For all the pomp, pageantry and excess of the previous day in a field thirty miles from Tulsa, there was a lack of focus. Even though the simple fact that a Guns and Roses gig, with Axl Rose singing some of the most memorable, catchy, and energetic rock songs of the last thirty years can take place in 2013 *should* be something special, it never felt anything more than a painful two-hour plod by highly recompensed musicians well past their expiry date. It was the sort of big rock gig you could have seen anywhere. Big names at festivals should always be aspiring to produce not only a great performance but something that transcends even their usual great performance, channelling the energy of tens of thousands of people who have spent all day and all night getting wasted. Radiohead at Glastonbury (twice!) would be the perfect examples. No one present could ever possibly forget those performances.
Guns and Roses was not that sort of gig. Neither, although their focus and musicianship was a lot more admirable than anything from the previous night, were Saturday's penultimate main stage act Bullet For My Valentine. Their energetic set failed to connect with the crowd, as really did any main stage act over the weekend. Part of the problem there was the amazing VIP/GA crowd situation, which saw the first hundred feet of center stage occupied mainly by sparsely populated seating VIP seating.
As they left the stage, though, anticipation was building for Alice In Chains. The sun was going down facing the main stage and the incredibly poor attendance of the previous night had been transformed into a crowd of thousands, steaming both from the humidity and from the amounts of booze being consumed. People milled and stumbled, lawn chairs were arranged in lines that would prove to be a labyrinth for the many shirtless intoxicated, and the crush at the GA fences got deeper and more thoroughly packed.
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We arrived from an anticipatory beer run back to our campsite just in time to catch a confident, rollocking, efficiently brutal version of "Them Bones" being bashed out by way of an opener. The stage was dark, sparse even, with a giant screen behind the band showing simple imagery. All the band members were dressed in black, and nothing on the stage, even the bass drum skin, was branded with the band's name. It was low-key, almost. Jerry Cantrell, looking good for his age, with a slightly weathered visage and short grey hair, pulled off the complex solo of the opener with no visible effort whatsoever, no grandstanding on a monitor, no running around. Just a supremely talented musician playing a classic solo with the minimum of fuss but the maximum of focus and application. It was note-perfect.
What this headline performance actually was was a proper rock concert. While showmanship has its place, there's no substitute for the actual part where all the men play their instruments well and the songs hit home. Maybe it's an unfair comparison - AiC were always the more thoughtful band, and their music never lent itself well to theatrics. Nevertheless, on a darkened stage, with frontman William DuVall's vocals providing a flawless impression of the sadly departed Layne Stayley and doing that thing where they harmonize with Jerry Cantrell to produce a harmony greater than the sum of its parts, the overall effect was breathtaking. So was the strength of AiC's back catalog, an oft-overlooked aspect of their careers that gets lost underneath the big radio hits that the crowd here had come to see. While the previous night all that got big cheers were the golden standards, AiC got a rapturous reception throughout and mumblings could be heard around us about the quality of this compared to Friday night.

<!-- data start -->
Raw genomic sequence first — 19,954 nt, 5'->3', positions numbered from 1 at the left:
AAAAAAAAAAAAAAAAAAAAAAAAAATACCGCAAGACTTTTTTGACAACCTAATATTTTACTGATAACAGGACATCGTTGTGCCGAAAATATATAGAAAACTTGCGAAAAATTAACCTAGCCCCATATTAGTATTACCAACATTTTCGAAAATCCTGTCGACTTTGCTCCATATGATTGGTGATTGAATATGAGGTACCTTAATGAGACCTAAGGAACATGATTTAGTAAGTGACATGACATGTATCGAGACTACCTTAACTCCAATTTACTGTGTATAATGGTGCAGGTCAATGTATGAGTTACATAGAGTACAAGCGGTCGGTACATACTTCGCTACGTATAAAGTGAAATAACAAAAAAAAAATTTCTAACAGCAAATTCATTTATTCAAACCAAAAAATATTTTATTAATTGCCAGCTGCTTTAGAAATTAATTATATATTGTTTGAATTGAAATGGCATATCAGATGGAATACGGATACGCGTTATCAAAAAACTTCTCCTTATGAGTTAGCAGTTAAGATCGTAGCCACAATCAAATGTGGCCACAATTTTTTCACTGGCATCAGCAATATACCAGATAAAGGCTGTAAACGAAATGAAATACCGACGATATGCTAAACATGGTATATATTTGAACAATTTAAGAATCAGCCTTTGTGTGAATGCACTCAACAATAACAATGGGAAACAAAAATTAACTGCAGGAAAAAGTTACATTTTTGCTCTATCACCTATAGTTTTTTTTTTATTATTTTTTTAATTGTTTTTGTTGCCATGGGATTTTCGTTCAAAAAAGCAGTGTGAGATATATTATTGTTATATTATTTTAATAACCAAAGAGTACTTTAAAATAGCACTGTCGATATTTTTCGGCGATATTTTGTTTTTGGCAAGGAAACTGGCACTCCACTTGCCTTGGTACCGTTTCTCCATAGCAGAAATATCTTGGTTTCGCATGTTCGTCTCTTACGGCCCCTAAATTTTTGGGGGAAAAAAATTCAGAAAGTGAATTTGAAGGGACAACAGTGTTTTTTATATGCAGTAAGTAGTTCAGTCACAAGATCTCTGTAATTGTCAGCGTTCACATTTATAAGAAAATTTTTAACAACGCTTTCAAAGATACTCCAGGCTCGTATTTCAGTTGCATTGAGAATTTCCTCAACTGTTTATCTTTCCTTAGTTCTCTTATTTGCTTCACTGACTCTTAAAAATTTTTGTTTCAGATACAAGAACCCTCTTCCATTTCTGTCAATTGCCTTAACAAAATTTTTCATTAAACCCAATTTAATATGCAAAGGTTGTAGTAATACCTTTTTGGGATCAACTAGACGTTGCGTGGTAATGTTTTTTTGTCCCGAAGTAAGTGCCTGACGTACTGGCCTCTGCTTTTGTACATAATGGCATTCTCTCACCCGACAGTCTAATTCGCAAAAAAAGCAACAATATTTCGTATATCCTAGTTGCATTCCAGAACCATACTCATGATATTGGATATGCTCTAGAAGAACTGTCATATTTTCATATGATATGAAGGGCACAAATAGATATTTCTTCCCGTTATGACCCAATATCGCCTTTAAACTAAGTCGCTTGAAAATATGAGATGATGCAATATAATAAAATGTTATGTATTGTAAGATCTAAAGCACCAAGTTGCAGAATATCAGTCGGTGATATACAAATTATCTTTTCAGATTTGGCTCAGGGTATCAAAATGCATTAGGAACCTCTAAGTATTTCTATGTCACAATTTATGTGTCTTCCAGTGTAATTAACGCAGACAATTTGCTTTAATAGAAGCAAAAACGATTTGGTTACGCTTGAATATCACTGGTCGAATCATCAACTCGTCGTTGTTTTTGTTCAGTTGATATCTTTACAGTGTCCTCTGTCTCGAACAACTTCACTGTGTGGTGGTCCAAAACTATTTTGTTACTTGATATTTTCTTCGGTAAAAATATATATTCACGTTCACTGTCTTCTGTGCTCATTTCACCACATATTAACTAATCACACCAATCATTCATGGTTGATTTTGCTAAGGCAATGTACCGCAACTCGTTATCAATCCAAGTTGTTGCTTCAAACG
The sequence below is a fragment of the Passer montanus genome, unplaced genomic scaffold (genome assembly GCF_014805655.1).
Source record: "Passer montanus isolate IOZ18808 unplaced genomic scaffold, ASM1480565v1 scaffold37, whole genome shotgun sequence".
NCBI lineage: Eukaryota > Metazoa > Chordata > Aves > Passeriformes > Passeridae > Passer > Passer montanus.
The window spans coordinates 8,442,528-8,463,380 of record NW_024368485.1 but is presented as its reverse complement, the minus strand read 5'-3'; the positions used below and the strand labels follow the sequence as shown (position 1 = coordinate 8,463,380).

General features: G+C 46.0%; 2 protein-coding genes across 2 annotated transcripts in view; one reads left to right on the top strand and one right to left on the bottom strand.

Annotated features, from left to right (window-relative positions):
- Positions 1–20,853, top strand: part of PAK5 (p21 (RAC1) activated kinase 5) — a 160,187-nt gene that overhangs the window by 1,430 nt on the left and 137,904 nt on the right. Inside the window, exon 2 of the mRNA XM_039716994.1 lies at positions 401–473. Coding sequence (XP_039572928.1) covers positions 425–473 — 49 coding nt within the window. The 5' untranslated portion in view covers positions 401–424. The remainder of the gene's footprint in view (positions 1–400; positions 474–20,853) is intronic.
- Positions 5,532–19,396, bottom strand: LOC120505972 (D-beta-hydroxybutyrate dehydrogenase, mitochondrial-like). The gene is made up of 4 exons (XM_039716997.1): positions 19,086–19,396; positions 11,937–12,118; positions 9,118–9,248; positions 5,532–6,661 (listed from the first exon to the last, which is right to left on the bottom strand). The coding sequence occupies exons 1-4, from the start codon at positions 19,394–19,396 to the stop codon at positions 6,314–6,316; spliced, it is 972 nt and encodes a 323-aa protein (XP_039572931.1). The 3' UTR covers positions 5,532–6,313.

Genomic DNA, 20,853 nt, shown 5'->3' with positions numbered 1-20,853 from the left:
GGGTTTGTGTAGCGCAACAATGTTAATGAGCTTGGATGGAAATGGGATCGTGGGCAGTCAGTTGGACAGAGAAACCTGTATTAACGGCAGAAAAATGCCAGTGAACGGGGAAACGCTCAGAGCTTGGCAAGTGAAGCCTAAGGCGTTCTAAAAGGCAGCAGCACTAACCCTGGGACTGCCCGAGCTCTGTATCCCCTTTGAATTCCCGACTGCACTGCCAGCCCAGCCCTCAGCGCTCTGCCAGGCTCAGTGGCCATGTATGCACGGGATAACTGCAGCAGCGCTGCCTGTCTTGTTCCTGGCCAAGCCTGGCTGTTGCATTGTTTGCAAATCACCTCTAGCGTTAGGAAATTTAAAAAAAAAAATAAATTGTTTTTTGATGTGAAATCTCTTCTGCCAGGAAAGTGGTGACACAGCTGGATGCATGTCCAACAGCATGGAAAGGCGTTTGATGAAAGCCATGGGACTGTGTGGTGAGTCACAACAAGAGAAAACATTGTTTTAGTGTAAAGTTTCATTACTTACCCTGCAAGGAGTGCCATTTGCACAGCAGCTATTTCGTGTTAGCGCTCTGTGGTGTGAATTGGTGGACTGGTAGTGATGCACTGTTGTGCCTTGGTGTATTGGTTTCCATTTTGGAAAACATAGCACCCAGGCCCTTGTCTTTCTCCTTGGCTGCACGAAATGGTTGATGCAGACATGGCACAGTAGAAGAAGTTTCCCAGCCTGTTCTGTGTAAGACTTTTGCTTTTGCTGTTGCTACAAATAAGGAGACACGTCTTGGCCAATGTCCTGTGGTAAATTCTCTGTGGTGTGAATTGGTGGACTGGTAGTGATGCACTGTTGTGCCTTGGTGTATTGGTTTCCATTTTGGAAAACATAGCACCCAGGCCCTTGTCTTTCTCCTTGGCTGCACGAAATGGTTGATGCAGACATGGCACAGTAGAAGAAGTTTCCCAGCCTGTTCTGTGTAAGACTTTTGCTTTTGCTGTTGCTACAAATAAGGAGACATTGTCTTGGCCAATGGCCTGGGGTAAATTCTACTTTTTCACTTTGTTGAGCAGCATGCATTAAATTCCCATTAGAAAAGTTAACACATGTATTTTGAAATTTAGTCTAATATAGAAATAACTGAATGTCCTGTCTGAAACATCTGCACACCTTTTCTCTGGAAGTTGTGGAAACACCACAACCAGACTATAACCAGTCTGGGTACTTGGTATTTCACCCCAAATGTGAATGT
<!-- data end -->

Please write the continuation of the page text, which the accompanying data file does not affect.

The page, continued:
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DuVall is equally at home being the sunglasses-toting frontman, all fuzzy hair and coolness, as he is crooning from behind a guitar. He is not a replacement frontman living in the shadow of the band's previous singer, legendary as Stayley might have been. He is also humble in between songs, constantly thanking the crowd with a minimum of fuss. There is a minimum of fuss throughout the set, with virtually no breaks in the action. "Down In A Hole" was almost spiritual in its quality, the harmonized vocals drifting into the ether as tens of thousands stood entranced. The striking aspect was the let-up in pace compared to other acts across the weekend, none of whom you could imagine busting out an acoustic guitar and still retaining the respect of the liquored masses.
It was a close-your-eyes, hairs standing up on the back of the neck, mesmerizing performance, all utterly focused aggression and pin-point performances. There was no pretension about it whatsoever, and rather than the valedictory performance honoring yesteryear that so many bands of the era who still remain together give at largely nostalgic rock festivals, it was a performance that showed the band are still an incredible presence perfectly capable of playing a relevant show, something that is astonishing when you consider Facelift came out in 1990.
For the final track of the evening, the rock radio classic cut "Rooster", Jerry Cantrell's father, a native Oklahoman and the subject of the song, came onstage and waved a brief hello to the gathered masses. It wasn't overblown, it wasn't gimmicky. It was just touching, thoughtfully done, and followed by a performance of such quality that you couldn't help be impressed. The stage lights blazed into the dark sky as the crescendos rose, the drunken singalong gained momentum, and the cheers rang into the night as the crowd eventually dispersed to catch other acts on the smaller stages. Unlike a lot of those acts, this was relevant, enthralling, and deeply memorable. I urge you to catch Alice in Chains when they roll into Dallas in August.